Offering a sneak preview of the rapidly intensifying competition between two of the world’s top software companies, Microsoft executive VP Judson Althoff said recently that CRM without chat is “arcane” and that Teams is years ahead of Slack.
Speaking at a UBS investors conference, Althoff, who heads Microsoft’s massive worldwide commercial business, was asked by UBS analyst Karl Keirstead about Salesforce’s recent decision to dish out $28 billion for Slack.
Why is Teams so strategic for Microsoft?
To ensure you have the full context, here’s the verbatim question from Keirstead (via the transcript on Microsoft.com) and then I’ll share significant pieces of Althoff’s response.
The relevant portion of the question from Keirstead: “One is, why is Teams so central to Microsoft? And then, secondly, a more timely question and that’s your interpretation of the Salesforce/Slack merger and what it might mean for your Teams growth going forward?”
3 extraordinary assertions from Althoff
In answering the first question regarding Teams’ strategic value to Microsoft, Althoff made 3 strikingly profound assertions:
- “people get largely that Teams equals Slack plus Zoom”;
- “Teams is the UX or user experience of the future;” and
- Teams “has the potential of effectively being a new Windows for us.”
Here’s the core portion of Althoff’s reply to that question about Teams:
I think people get largely that Teams equals Slack plus Zoom. Teams is both the voice and video capability and the persistent chat, sharing capabilities, that are inherent in Slack and in Zoom, when you combine the two together. We love it for that. But frankly, we love Teams for far more than that and we actually believe that Teams is the UX or user experience of the future.
Teams is the way in which people will want to work. It’s not just about what you do in Teams, it’s about what you integrate into Teams, which has the potential of effectively being a new Windows for us. Teams is cross-platform, completely open, it runs on any form factor, and the usability in the mobile form factor and the PC-class large screen form factor are both growing materially.
Behind the times?
Althoff then went on to respond to the related question from Keirstead about his perceptions of Salesforce’s planned acquisition of Slack. I think it’s fair to say that while Althoff’s comment was unfailingly polite, he also managed to position Salesforce—as well as Salesforce plus Slack—as behind the times and not capable of offering a set of integrated solutions nearly as robust as what Microsoft can offer.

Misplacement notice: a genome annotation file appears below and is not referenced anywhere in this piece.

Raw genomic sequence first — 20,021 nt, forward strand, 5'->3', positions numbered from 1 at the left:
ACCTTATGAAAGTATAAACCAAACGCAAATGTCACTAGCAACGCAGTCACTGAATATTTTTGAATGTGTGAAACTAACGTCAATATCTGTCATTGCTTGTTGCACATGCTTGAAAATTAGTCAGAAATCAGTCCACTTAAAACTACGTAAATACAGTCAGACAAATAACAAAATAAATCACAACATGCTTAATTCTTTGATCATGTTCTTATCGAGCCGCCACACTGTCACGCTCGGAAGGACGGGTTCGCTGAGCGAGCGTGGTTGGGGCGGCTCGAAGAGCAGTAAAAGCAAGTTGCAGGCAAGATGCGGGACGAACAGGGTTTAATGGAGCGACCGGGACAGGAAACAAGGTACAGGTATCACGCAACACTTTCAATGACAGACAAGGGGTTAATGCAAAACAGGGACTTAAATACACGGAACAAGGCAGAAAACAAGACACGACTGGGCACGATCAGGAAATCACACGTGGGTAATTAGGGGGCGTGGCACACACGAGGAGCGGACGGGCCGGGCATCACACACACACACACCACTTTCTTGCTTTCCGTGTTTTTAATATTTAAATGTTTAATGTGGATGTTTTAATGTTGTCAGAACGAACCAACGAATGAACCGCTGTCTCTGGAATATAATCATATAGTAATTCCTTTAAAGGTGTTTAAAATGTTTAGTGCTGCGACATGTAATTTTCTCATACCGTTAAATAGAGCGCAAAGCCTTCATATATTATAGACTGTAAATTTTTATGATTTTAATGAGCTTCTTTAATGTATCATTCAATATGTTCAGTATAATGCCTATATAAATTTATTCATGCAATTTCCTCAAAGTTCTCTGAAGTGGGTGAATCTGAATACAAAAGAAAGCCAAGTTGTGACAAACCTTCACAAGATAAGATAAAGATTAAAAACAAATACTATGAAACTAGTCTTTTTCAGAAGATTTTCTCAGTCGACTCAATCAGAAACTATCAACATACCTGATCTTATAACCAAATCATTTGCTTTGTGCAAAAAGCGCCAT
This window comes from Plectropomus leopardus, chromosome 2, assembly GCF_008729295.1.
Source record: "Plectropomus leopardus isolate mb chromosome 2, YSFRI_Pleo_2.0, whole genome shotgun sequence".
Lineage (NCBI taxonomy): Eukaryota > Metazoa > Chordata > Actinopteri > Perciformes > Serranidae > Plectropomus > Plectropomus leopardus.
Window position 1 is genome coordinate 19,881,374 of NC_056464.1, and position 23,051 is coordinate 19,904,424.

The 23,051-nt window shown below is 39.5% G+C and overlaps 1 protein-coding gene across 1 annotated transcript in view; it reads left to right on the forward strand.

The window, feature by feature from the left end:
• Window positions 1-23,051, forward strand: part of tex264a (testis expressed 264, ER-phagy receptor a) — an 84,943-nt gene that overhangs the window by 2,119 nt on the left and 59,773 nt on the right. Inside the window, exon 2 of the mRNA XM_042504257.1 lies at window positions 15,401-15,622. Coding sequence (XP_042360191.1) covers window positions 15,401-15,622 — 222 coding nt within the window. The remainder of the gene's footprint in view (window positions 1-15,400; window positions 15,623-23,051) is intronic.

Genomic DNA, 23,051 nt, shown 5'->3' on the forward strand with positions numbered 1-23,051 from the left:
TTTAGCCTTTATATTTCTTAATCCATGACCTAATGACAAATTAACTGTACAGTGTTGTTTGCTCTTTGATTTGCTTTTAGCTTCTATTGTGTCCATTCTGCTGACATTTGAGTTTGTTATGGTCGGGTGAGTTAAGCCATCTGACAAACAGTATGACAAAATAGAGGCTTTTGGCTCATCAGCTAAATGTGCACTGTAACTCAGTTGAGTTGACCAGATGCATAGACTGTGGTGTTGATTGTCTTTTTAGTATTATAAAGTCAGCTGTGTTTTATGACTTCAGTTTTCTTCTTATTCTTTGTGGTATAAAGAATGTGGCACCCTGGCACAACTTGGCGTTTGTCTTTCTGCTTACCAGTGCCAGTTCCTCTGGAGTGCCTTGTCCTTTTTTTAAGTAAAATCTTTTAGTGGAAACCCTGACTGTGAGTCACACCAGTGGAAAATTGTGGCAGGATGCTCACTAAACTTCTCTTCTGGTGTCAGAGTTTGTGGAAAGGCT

“The Slack acquisition by Salesforce, to give them some credit, that was an intelligent thing to do, because persistent chat is becoming a modality,” Althoff told Keirstead.
“To think that you’re going to have a CRM application, which is Salesforce’s core, that doesn’t have chat capabilities, that would be arcane. And so for them to have Slack as an asset to help that modality and their business application platform makes sense.”
Damning with (very) faint praise?
Okay—so Salesforce deserves “some credit” for the $28-billion deal because it’s “intelligent” and “makes sense” and prevents Salesforce CRM from becoming “arcane.”
Althoff then spoke more directly and asserted that this latest acquisition by Marc Benioff will ultimately end up being too little, too late.
“It’s exactly what we’ve been doing for a couple of years now with Teams in our Dynamics offering and hundreds of third-party applications as well as, like I said, the no-code, low-code capability that is so inherent in the citizen-developer movement.”
3 huge takeaways re Microsoft and Salesforce
There are a few big bold-faced lessons to learn from this brief exchange:
- Microsoft believes Teams will be blow past the “collaboration suite” category to become, as Althoff said, “the UX of the future.” That’s an astonishingly bold statement, and surely indicates how aggressive Microsoft will be in investing in further buildouts of Teams, further third-party expansions, and more-ambitious marketing plans.
- While Salesforce has long positioned itself as the brash new kid who moves into a stuffy community and redefines what’s cool and trendy, 45-year-old Microsoft—a prime example of what Benioff has always skewered as a “legacy” tech company—is now pulling that exact same move on 21-year-old Salesforce.
- And while we all know that nothing lasts forever, can it really have been just 13 months ago when this Cloud Wars headline told a very different story: Amazon Jilted as Microsoft and Salesforce Pair Up for IaaS and Teams. Check out these excerpt from the top of that analysis: “The new cloudmance between Salesforce and Microsoft represents a stinging blow to Amazon, which only a few years ago was smothered in Salesforce affection as its one and only “preferred public cloud infrastructure provider.” …. Salesforce has just tightly aligned its three powerhouse clouds—Marketing, Sales and Service—with Microsoft. Marketing Cloud will now run on Azure—a huge win for Microsoft—and Sales Cloud and Service Cloud will now be closely integrated with Microsoft Teams collaboration solutions.”
That’s a good reminder that while all alliances are temporary, competition and self-interest are eternal.
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